April, '00 | Briefing | Mail | Don't Say This | Articles | Other Places | Archives | Send Mail | Ed Dewke | Legal Stuff
How I Learned I Had P
from Carol S.

Dear Ed: I was very surprised to find my letter on your website [Narrowband UVB in British Columbia]. So now, in answer to your question, I will tell you what I know about narrowband UVB.

The only technical thing I know is that it uses a more specific band of the B spectrum. It is intended to get better results at lower doses. So, that being said, here's the really important stuff.

After doing some test runs to determine at what point I would become a lobster, we started the new treatment regimen: Narrow UVB increasing at 10% per treatment for the first 14 treatments, then at descending increments (9%, 8%, etc.), and 3 hours coal tar, 3 times per week. Already I'm smiling. No more anthralin ... Tuesdays and Thursdays off! I might get better and have time outside the clinic too! Wow!

The first few treatments didn't really appear to be changing anything, no improvement but not backsliding either. This was a good sign, though, as I would typically backslide on weekends while using the regular UVB. After about 2 weeks I began to see significant improvement on my feet. I was almost afraid to saying anything lest I jinx it. After 4 weeks of NB I started to really believe what was happening. I have two of the prettiest feet in Victoria! Okay, so they aren't quite perfect yet ... but I would have to say 95% clear. The hands have been a little slower (hands always are, I'm told) but still I'm impressed, the right hand is 95% clear and the left about 50% clear.

So I'm thinkin', This is March and the first day of spring was Monday. D'ya think they'll let me go to summer remission camp this year?

PSORIASIS THE FIRST TEN YEARS

In 1975, I while living in Calgary, AB. I developed very small blisters on my fingers and was rather concerned as they were itchy, red and prone to cracking. I probably could have started a crime wave as I completely lost any recognizable fingerprints.

First doc (GP): "I don't know, try this cream." 

(Next visit:) "Hmm. Let's try this ointment."

(Next visit:) "Hmm-mm. Definitely inflamed. Let's try prednisone." 

(Next visit:) "Hey! That looks better."

Several months later, back at same doc: "Oh, gosh! It looked so good before! Now it's on your palms and the soles of your feet. You never had it there before did you? Try this cream and go see a skin specialist."

First visit to dermatologist: "Let's take a skin sample see what we find.... Here, try this cream." 

(Next visit:) "Well. It’s not a fungus, so I think we'll try this ointment." 

(Next visit, at which point I’m pregnant:) "I see you are improving. You're pregnant and it's getting better. Seems you’ve gone and cured it yourself!"

Of course it came back after the child was born. We were living in a small rural community in southern Alberta by then and somehow I couldn't justify an hour long trip with an infant to hear, "Well, let's try this cream."

So I sloughed along in ignorant bliss and had another baby which again relieved the itch. We moved again to an even more obscure address and you know what came back. A different doctor, same line: "Well, we could try this cream."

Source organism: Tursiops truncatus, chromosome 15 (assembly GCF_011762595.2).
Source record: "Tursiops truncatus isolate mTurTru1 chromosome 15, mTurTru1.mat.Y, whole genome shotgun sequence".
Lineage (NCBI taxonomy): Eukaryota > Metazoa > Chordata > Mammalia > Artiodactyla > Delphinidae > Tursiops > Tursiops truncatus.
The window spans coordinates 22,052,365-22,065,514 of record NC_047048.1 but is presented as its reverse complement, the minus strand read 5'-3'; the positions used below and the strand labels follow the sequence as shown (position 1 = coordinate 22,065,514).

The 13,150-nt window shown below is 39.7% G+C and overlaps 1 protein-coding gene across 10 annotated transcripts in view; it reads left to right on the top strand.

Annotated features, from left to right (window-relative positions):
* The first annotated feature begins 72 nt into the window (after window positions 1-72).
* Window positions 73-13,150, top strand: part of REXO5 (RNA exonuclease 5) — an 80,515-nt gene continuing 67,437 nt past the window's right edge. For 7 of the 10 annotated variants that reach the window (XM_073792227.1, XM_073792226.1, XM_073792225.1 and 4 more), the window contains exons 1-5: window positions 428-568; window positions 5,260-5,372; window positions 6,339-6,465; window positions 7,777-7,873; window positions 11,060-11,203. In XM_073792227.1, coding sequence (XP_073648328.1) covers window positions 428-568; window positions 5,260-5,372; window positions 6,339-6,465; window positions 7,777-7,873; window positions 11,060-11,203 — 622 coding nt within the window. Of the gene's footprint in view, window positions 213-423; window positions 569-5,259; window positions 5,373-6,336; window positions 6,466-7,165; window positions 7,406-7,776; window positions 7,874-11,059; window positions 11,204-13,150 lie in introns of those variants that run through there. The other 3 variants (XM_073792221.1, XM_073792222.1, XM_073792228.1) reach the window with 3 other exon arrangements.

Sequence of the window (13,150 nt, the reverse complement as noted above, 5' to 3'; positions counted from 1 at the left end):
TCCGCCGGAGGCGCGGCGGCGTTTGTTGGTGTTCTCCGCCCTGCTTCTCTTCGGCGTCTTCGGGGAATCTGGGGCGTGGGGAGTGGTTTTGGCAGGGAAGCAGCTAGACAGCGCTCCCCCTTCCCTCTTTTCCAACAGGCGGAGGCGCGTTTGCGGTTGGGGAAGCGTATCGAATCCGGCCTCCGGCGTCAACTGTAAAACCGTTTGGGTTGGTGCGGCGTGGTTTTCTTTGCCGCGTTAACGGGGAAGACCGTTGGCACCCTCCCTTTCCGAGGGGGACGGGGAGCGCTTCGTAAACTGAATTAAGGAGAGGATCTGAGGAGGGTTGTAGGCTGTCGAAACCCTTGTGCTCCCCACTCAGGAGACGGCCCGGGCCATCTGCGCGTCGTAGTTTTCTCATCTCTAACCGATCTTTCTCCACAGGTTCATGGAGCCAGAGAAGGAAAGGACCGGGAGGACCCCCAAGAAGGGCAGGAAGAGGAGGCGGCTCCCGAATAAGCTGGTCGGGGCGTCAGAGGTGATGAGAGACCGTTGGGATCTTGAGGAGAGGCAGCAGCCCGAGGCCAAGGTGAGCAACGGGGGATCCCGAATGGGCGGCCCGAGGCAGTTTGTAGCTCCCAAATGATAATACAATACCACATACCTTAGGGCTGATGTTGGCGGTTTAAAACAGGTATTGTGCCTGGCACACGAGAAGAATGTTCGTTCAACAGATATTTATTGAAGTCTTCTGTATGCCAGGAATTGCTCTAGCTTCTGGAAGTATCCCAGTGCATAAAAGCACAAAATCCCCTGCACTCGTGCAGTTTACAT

By this point the only thing noted on my chart is "eczema-like rash" and I'm getting more relief from a jar of Vaseline than anything the doc's have suggested.

We decided to move again, this time to central Alberta. There is a big difference between southern and central Alberta. Central AB has humidity. It’s dry by coastal standards but compared to the southern areas it's wet. That is the only thing I can think could have made such a difference. What followed was a THREE YEAR REMISSION. Talk about paradise; I was convinced we'd found it.

Remember that saying about all good things? Well, the P decided I'd had a long enough rest and for no apparent reason, other than it’s it and I’m me, it came back and has stayed.

This time I had no choice but to see if somewhere out there someone knew what this "eczema-like rash" really was. You can imagine my shock when the new derm took a 10 second look and pronounced Palmar Pustular Psoriasis, he had a total fit that I had not been diagnosed earlier, especially before "some jackass prescribed prednisone." He then gave me a nice lecture on hand and foot care, reached for his prescription pad and said "Now then. Let's try this cream."

Thanks again for the site Ed. I do limit my reading here as I like to enjoy your humor for the whole month instead of pigging out and then waiting forever for the next feast Stay well - Carol

*****

Ed’s Response: Your email made my day, Carol. You had me belly-rolling over experiences that are so awfully common and so damned sad. And it’s so true! You finally find a doc that diagnoses P correctly and what happens? Sometimes not much. Now then. Let’s try this cream. <I pause to giggle some more.>

I think I was in the perfect mood to read your story. This past week I passed my 8 month anniversary on Methotrexate and I’m back to being a mess again. The only thing left to remind me that I was nearly completely clear for a few months is my fingernails. They are still flat and only now beginning to show pits at the cuticle. In a week or so I’ll be begging my derm to increase my MTX from the modest 20 mgs per week I’ve been taking since the beginning, to some larger amount.

And thanks for sharing what you know about narrowband UVB. I’m going to talk to my derm about it. Light therapy has never worked for me because I burn too easily (just call me Mr. Sensitive.... No. Don’t). It seems this narrowband stuff is supposed to shoot less of the bad rays at a person. Just maybe I could stand more than a couple dozen seconds under the narrowband lamps.

Stay in touch, Carol! -Ed

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